ATP World Tour Finals 2014: Berdych defeats Cilic but now has to beat Djokovic

Tomas Berdych thrashes Marin Cilic 6-3 6-1 in his second Round Robin match at the ATP World Tour Finals

Marianne Bevis
By Marianne Bevis at the O2 Arena
tomas berdych
Tomas Berdych in action at The O2 Photo: Marianne Bevis

It was not the most auspicious start for US Open champion Marin Cilic, playing at the ATP World Tour Finals for the first time, nor for Australian Open semi-finalist and Rotterdam champion Tomas Berdych, who was in his fifth straight end-of-year finale but had only got beyond the round-robin stage once before.

Both faced 2014 Grand Slam champions—Cilic against world No1 Novak Djokovic and Berdych against Australian Open champion Stan Wawrinka—and both had managed to win just two games in straight-sets losses of under an hour apiece.

So it really was all on the line for both big men, each with 54 wins this year and split almost down the middle in their head-to-head. Berdych had the edge with five wins to Cilic’s four, but his problem was that the 26-year-old Croat had beaten him in their last two matches, at Wimbledon and the US Open.

In Berdych’s favour, though, was that it was Cilic who he beat to claim the Rotterdam title in February, in a handy 6-4, 6-2.

Cilic, disappointed in his career-first match at the O2, knew he had to find something different to keep his hopes alive: “Just have to stay positive, not to let those things get into you. There are two more matches. Luckily this is the first one where I played bad. Still there is an opportunity to go through: That’s a positive part of it.

“We played a few times this year… For both of us, is definitely the most important match now in the group. Whoever wins is going to have a chance to go through. I think both have to play better than today.”

Berdych pulled no punches in his self-assessment: “I’m in the worst possible situation that I can ever be. I’m going to face Marin or Novak first, in the end playing both of them, and the only chance to qualify is to beat them. It’s almost a mission impossible. But let’s try. Let’s do my work, my preparation. Whoever it is the next day, just need to be ready, try to play better.”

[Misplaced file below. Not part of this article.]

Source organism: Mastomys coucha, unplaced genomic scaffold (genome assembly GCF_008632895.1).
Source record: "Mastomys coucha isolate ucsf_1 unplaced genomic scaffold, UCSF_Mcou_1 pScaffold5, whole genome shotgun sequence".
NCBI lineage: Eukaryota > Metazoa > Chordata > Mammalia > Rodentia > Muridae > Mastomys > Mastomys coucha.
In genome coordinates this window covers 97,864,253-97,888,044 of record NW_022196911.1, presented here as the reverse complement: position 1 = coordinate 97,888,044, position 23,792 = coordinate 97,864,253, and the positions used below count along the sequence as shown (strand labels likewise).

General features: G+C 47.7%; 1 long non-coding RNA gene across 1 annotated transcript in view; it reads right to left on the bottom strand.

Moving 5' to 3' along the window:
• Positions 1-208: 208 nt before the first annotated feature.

The O2 experience of Berdych perhaps counted for something in the opening games, that and the consistency he has brought to a tennis court through his steady climb to the top of the game. It’s been over four years since he arrived in the top 10 and he has yet to depart. And the 29-year-old Czech continues to break new ground. He reached a career-high No5 last year and this year for the first time reached the quarter-finals of three Grand Slams—and his first semi at the Australian Open.

Cilic, on his side, looked very edgy, opening this match with three unforced errors to face three immediate break points. He saved them, but faced a fourth, and this time, the attacking Berdych made no mistake to take the early break.

And the Berdych serve looked in very solid shape. By the time he led 4-2, he had dropped just two points on serve, while Cilic fended off more break points in the seventh game.

By the end of the set, though, the Croat seemed to be finding some range from the baseline, and held off some aggressive play from Berdych. He even looked as though he may break back after two winning net plays, but Berdych was just too strong, and broke again to take the set, 6-3.

Cilic won his opening game of the second set, but that would be all. He fluffed two chances to break in the third game with a couple of backhand errors, and was punished by some formidable offensive play from Berdych, who powered his forehand to within inches of the baseline time and again to twice break, 5-1.

The Czech then fought off a couple of late break points with his fifth ace of the match to take the win, 6-1, in an hour and a quarter.

Five of Berdych’s 10 career titles have come indoors but that seems destined to help him little in his final round-robin match against defending champion and world No1, Novak Djokovic, against whom he has a 2-16 record. And he lost to the Serb just last month, 6-0, 6-2, in the China Open final.

He may have been happier with today’s performance than his first—“I felt much better on the court, but still it was not one of my best”—but had no illusions about his chances in the next:
“I’m going to try to maybe three, four games: That would be better than the last time!

“It’s always a huge challenge to play No1 player in the world. The way he’s playing, where are we playing, it’s pretty much all set up for him and his game. It’s going to be great to play with him, maybe the last of the season, maybe not. But even if it’s the last one, it’s with the No1 in the world. I’m going to try to bring all I have what is left in me.”

They will play on Friday, but first Djokovic takes on Stan Wawrinka as both try to seal they place in the final four.

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